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Sarkozy pledges more troops for Afghanistan
March 26, 2008 / 12:01 PM / 9 years ago

Sarkozy pledges more troops for Afghanistan

<p>France's President Nicolas Sarkozy walks ahead of Britain's Prince Philip as they review the honor guard at Windsor Castle near London, March 26, 2008. REUTERS/Eric Feferberg/Pool</p>

LONDON (Reuters) - French President Nicolas Sarkozy pledged in a speech to Britain’s parliament on Wednesday to send more troops to fight the Taliban in Afghanistan and called for a “new Franco-British brotherhood”.

The United States and Britain have repeatedly called on NATO allies to boost their contributions to the force in Afghanistan, where they are battling a Taliban that seems to be growing in strength.

On a two-day state visit aimed at improving awkward ties, Sarkozy and British Prime Minister Gordon Brown both vowed to boost cooperation on the international economy and immigration.

In a passionate speech, Sarkozy sketched a vision of far-reaching economic and defense cooperation and said France would send more troops to fight the Taliban if NATO backed its proposals. Paris has not yet made public its plans or gone into detail about troop numbers.

“If these proposals are accepted, France will propose at the (forthcoming NATO) summit in Bucharest, reinforcing its military presence. We cannot accept the return of the Taliban and al Qaeda to Kabul,” he told lawmakers to applause.

Foreign Secretary David Miliband told Reuters after the speech: “I think there’s a very clear signal that France wants to fulfill all of its responsibilities, diplomatic and military, in Afghanistan and that’s obviously extremely welcome.”

Sarkozy said he would for ask Brown’s help in getting Washington to halt a plunge of the dollar making European exports more expensive. Britain rejects the idea of managing foreign exchange levels, saying markets are the best guide.

Brown, who will hold talks with Sarkozy on Thursday, said a new era was dawning for the “entente cordiale” -- a treaty signed by the two countries in 1904 -- in which Britain and France would speak as one on international economic reform.

The neighbors, though bound together by mainstream European institutions like the European Union and NATO, have a love-hate relationship and mutual suspicion goes back centuries. But in an increasingly global world their economies now overlap everywhere.

<p>French President Nicolas Sarkozy (2nd L), reviews the Guard of Honour at Windsor Castle in Windsor, southern England, March 26, 2008. REUTERS/Carl De Souza/Pool</p>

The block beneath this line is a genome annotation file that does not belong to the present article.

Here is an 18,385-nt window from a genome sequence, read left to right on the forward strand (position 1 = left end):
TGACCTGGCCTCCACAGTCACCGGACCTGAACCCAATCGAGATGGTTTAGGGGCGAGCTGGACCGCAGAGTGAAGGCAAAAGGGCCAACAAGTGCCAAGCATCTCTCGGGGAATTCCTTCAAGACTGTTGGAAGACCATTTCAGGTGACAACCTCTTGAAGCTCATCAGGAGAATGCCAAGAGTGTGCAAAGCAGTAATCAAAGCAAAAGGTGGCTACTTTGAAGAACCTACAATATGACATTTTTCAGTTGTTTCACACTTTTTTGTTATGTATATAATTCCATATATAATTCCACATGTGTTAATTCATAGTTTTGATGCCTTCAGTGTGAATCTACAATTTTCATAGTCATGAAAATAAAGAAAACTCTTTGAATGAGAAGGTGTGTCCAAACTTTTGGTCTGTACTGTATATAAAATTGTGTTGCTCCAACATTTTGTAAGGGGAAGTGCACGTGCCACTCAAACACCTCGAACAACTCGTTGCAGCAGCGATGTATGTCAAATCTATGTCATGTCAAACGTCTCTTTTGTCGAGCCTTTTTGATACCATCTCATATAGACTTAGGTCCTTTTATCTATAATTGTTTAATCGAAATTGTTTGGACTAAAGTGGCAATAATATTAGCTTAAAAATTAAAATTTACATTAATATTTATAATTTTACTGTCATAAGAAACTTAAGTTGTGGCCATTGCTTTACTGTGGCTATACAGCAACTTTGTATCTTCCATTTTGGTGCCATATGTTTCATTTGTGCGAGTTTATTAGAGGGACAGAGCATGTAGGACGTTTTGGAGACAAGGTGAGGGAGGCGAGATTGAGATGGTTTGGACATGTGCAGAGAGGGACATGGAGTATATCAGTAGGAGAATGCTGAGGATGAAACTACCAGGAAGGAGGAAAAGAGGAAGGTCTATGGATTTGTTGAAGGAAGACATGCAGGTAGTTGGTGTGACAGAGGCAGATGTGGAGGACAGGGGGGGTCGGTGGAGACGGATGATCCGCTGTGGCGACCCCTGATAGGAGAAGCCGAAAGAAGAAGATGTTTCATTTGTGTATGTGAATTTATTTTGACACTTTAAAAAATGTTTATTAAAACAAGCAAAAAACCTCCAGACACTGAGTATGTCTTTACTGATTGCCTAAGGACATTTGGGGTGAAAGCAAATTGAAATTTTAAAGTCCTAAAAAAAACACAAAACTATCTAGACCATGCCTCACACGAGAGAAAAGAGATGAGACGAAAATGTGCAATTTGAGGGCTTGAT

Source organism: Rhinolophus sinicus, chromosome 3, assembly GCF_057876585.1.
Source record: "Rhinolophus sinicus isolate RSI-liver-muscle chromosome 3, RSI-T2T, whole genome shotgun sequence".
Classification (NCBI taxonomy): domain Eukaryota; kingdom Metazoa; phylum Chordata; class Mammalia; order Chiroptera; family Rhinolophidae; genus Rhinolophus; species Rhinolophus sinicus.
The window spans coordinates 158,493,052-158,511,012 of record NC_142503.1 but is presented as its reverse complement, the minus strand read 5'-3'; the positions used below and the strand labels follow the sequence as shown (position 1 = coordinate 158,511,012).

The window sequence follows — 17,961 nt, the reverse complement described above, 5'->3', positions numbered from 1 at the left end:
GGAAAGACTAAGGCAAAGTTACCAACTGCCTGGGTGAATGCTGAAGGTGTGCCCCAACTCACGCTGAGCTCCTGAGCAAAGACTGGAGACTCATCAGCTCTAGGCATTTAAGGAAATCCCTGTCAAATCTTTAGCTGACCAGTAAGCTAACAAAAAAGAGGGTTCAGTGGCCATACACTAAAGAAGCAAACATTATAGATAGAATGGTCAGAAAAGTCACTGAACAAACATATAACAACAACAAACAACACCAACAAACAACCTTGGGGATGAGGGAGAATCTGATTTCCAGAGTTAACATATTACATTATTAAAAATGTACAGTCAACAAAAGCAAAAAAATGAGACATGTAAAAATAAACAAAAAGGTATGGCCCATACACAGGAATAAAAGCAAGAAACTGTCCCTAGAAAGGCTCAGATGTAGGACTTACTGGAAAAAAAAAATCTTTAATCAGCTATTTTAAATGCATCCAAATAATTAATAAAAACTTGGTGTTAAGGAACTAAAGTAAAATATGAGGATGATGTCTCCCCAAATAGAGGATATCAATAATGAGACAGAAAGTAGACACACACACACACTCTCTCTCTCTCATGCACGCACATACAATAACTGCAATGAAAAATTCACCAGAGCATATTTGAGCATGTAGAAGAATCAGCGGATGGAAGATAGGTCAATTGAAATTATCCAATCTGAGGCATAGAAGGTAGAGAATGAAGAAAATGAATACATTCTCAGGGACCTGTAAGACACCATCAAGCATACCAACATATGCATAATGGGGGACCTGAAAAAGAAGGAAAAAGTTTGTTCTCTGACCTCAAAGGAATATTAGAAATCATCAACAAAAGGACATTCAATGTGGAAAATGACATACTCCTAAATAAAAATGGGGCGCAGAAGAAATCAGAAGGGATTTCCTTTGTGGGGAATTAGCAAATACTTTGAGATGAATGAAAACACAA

“BROTHERHOOD”

“I have come to propose to the British people that together we write a new page in our common history, that of a new Franco-British brotherhood,” Sarkozy told members of parliament.

The French president, accompanied by his new wife, former model Carla Bruni, was welcomed by Queen Elizabeth with a state carriage procession to Windsor Castle, near London.

Several British newspapers marked the visit by printing an old picture of Bruni posing nude. But fashion gurus hailed the elegance of the Dior outfits she donned for the occasion, likening her to Jackie Kennedy.

Queen Elizabeth, hosting a sumptuous state banquet in Windsor Castle, hailed what she called “respectful yet competitive” Anglo-French relations.

“The Internet, the Eurostar and even the camera phone have helped transform the way our respective populations interact,” she said.

“What is different is to be celebrated, what is similar should be embraced ... We are doing so much more together.”

Brown and Sarkozy have struck up a good relationship since coming to power last year. But Brown’s popularity has waned and Sarkozy’s standing has sunk since he married Bruni last month.

Political analysts say Sarkozy is reaching out to Britain because of difficulties with German Chancellor Angela Merkel. Berlin and Paris traditionally dominate the European Union.

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Additional reporting by David Clarke and Jeremy Lovell in London and Francois Murphy in Paris; editing by Andrew Roche

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